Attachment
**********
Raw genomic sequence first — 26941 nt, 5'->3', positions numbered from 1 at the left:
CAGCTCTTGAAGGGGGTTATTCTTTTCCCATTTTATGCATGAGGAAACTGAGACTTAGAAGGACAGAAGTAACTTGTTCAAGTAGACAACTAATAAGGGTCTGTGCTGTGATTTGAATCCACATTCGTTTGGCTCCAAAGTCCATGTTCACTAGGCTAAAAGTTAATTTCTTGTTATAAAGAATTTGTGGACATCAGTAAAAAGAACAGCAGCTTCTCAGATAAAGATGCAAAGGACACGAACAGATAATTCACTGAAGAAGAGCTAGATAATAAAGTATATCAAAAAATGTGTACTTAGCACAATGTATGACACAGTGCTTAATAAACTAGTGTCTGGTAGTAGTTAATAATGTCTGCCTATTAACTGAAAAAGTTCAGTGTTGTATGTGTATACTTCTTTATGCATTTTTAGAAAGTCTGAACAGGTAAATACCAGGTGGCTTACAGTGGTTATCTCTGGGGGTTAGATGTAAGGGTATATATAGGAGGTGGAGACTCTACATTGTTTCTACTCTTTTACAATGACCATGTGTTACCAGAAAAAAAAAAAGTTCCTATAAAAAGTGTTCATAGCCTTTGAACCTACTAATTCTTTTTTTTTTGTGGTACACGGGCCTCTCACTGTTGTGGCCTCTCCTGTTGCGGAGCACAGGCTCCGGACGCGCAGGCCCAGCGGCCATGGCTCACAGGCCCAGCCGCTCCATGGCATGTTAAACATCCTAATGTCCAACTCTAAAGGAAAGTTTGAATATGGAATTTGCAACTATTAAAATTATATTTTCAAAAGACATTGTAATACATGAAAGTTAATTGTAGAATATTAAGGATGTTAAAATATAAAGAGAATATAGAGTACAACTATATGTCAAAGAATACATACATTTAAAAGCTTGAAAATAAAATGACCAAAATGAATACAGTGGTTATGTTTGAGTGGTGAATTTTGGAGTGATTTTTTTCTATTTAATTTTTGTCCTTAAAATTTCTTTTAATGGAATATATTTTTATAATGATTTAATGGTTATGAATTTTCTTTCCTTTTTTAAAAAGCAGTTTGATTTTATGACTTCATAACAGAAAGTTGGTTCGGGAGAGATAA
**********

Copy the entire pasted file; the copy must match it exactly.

Raw genomic sequence first — 26941 nt, 5'->3', positions numbered from 1 at the left:
CAGCTCTTGAAGGGGGTTATTCTTTTCCCATTTTATGCATGAGGAAACTGAGACTTAGAAGGACAGAAGTAACTTGTTCAAGTAGACAACTAATAAGGGTCTGTGCTGTGATTTGAATCCACATTCGTTTGGCTCCAAAGTCCATGTTCACTAGGCTAAAAGTTAATTTCTTGTTATAAAGAATTTGTGGACATCAGTAAAAAGAACAGCAGCTTCTCAGATAAAGATGCAAAGGACACGAACAGATAATTCACTGAAGAAGAGCTAGATAATAAAGTATATCAAAAAATGTGTACTTAGCACAATGTATGACACAGTGCTTAATAAACTAGTGTCTGGTAGTAGTTAATAATGTCTGCCTATTAACTGAAAAAGTTCAGTGTTGTATGTGTATACTTCTTTATGCATTTTTAGAAAGTCTGAACAGGTAAATACCAGGTGGCTTACAGTGGTTATCTCTGGGGGTTAGATGTAAGGGTATATATAGGAGGTGGAGACTCTACATTGTTTCTACTCTTTTACAATGACCATGTGTTACCAGAAAAAAAAAAAGTTCCTATAAAAAGTGTTCATAGCCTTTGAACCTACTAATTCTTTTTTTTTTGTGGTACACGGGCCTCTCACTGTTGTGGCCTCTCCTGTTGCGGAGCACAGGCTCCGGACGCGCAGGCCCAGCGGCCATGGCTCACAGGCCCAGCCGCTCCATGGCATGTTAAACATCCTAATGTCCAACTCTAAAGGAAAGTTTGAATATGGAATTTGCAACTATTAAAATTATATTTTCAAAAGACATTGTAATACATGAAAGTTAATTGTAGAATATTAAGGATGTTAAAATATAAAGAGAATATAGAGTACAACTATATGTCAAAGAATACATACATTTAAAAGCTTGAAAATAAAATGACCAAAATGAATACAGTGGTTATGTTTGAGTGGTGAATTTTGGAGTGATTTTTTTCTATTTAATTTTTGTCCTTAAAATTTCTTTTAATGGAATATATTTTTATAATGATTTAATGGTTATGAATTTTCTTTCCTTTTTTAAAAAGCAGTTTGATTTTATGACTTCATAACAGAAAGTTGGTTCGGGAGAGATAA